$5

20

$104,811

$-------

$-------

$5

25

$70,250

$-------

$-------

$5

30

$30,720

$-------

$-------

$5

35

$46,728

$-------

$-------

$5

40

$19,825

$-------

$-------

 

 

 

 

 

$3

20

$62,887

$-------

$-------

 

 

 

 

 

A contribution of $10 per week per devotee will be a total
   yearly payroll salary of $520.

* If you compare the numbers you will see that a $20 per week
    contributions for each member will yield a result that can create
    greater relief for both the society and the individual, and will only
    cost the residence temple a payroll salary of $1,040 per year,
    per devotee.


This plan also allows for those entering the plan at a late stage in life to catch up a little by contributing more if able. Either way, whether the society and/or you invest $3 dollars or $25 per week on your VSVP, you will at least have enough to live in India comfortably for a long time, as well as to cover hospice costs, medical costs, and living expenses without being a financial drain on the society which might otherwise have no choice but to place you in government subsidized facility or send you home to your family. Even if you decide to split the earnings by placing a fraction of the earnings into a communal pool to cover others that have not been inducted into the plan; there will be plenty there to help our society and you financially in the years to come.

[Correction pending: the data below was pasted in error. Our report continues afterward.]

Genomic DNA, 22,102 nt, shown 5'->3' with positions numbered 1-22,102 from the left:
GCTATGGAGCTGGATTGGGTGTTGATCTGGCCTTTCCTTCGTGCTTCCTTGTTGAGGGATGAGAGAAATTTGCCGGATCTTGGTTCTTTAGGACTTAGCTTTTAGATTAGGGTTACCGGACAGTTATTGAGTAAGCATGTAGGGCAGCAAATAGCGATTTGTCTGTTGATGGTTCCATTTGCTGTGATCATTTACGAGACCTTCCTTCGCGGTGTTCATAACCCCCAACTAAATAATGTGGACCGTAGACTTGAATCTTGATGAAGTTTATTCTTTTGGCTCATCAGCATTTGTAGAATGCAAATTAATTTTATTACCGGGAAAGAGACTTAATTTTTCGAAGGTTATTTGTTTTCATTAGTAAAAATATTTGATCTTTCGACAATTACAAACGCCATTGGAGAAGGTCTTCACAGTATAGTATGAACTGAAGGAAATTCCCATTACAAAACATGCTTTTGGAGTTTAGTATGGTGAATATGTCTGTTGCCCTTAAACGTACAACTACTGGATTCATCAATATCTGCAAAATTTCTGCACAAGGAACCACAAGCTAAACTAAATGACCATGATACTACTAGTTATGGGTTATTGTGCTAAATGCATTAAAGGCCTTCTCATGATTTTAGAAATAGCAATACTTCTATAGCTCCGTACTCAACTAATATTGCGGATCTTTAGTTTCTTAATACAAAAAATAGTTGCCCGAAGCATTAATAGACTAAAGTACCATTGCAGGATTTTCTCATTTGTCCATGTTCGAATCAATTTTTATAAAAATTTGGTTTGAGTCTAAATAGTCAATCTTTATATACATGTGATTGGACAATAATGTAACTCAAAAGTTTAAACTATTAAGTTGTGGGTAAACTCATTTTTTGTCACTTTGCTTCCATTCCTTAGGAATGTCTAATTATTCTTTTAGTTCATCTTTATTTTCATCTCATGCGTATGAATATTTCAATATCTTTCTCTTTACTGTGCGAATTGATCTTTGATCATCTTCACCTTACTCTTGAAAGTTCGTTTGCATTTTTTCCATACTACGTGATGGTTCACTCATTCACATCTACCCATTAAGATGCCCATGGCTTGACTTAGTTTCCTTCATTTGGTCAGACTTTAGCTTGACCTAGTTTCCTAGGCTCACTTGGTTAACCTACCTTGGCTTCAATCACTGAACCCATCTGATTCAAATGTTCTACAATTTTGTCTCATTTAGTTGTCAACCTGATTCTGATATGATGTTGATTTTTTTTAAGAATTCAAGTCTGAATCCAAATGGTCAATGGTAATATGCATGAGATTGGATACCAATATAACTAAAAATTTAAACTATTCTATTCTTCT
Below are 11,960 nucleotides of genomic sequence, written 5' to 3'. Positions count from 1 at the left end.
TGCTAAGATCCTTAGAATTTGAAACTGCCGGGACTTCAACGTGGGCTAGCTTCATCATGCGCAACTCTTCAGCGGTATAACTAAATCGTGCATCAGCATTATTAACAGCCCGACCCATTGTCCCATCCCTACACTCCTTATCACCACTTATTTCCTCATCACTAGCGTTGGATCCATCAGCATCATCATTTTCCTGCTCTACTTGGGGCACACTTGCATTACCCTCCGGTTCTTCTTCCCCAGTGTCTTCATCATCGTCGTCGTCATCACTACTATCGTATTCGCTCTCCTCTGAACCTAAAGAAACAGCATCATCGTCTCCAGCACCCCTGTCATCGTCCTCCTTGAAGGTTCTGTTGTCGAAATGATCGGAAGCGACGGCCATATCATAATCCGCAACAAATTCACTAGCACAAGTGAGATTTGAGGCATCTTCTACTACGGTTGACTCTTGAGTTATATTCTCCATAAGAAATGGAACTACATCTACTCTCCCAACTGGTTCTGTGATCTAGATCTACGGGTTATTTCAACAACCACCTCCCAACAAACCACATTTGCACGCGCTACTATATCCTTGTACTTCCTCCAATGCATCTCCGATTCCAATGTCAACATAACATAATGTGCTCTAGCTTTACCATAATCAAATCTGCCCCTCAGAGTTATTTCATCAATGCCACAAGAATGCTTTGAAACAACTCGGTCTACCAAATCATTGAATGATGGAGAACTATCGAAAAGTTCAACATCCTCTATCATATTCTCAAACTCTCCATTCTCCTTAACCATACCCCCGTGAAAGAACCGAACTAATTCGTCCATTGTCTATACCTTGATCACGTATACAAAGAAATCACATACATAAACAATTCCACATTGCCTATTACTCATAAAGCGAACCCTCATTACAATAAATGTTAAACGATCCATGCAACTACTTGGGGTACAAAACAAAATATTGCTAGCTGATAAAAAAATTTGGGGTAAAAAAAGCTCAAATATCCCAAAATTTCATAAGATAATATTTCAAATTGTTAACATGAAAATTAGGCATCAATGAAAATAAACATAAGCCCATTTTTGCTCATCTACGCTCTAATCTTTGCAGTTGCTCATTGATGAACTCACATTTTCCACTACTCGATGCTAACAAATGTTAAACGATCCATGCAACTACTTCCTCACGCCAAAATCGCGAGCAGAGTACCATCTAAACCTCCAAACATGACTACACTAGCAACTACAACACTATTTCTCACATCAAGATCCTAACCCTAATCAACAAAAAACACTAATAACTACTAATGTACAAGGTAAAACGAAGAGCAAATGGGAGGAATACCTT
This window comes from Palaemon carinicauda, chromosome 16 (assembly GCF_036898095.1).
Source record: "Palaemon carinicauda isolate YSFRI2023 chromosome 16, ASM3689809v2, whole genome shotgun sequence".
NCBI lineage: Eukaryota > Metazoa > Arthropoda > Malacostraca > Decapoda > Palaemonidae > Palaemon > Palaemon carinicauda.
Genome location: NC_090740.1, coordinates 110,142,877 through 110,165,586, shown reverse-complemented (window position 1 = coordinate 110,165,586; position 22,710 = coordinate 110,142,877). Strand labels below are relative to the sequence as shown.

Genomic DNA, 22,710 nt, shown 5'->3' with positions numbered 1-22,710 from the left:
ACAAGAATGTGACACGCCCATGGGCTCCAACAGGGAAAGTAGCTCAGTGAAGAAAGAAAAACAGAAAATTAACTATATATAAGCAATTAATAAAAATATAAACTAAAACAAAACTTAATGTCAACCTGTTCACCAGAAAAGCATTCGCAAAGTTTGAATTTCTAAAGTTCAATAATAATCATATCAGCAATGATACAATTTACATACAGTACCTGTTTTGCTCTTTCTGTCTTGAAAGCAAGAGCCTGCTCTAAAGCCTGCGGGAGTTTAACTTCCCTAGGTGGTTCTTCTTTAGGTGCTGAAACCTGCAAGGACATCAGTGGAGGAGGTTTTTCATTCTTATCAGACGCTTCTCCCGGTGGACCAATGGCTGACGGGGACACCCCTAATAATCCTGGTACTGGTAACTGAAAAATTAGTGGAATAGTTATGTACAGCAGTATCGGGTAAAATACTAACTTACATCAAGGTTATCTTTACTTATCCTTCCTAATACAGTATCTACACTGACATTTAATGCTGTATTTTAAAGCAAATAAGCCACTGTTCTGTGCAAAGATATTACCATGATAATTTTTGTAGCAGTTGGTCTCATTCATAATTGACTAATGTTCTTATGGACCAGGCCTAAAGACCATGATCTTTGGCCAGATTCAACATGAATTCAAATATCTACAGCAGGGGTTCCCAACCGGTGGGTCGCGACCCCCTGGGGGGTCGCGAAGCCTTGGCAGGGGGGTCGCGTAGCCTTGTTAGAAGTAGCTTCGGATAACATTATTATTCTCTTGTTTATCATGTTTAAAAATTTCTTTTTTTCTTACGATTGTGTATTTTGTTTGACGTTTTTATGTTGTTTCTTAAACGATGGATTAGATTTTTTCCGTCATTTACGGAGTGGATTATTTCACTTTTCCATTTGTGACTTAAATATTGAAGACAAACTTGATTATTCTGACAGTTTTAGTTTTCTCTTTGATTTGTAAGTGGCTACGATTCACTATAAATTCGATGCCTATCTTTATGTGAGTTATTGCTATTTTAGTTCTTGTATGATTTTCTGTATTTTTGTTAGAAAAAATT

This is all contingent on the non-profit being set up the right way within their corporate charter's ‘permissible activities’ (check with your legal team first). In addition, since our organizations are global, all of our international members can take advantage of this under one plan per each non-profit organization which is based out of the United States. I do not know about organizations based out of other countries.

In another ten to twenty years we are going to be passing that life stage in large numbers. Unattended, this dilemma could break the society and cut off our most valuable assets, our brothers and sisters.

Please e-mail me if you have additional information on this relief effort, or if you need to get in touch with a financial professional who can help explain this better.

Below are the highlights of the 403b Plan.

Your servant,

Yadunandana Pada dasa ACBSP
P.O. Box 1297 Culver City, CA 90232

~~~~~~~~~~~~~~~~~~~~~~
HIGHLIGHTS OF 403B/TSA PLANS

The IRS approved salary deferral retirement program started in 1961.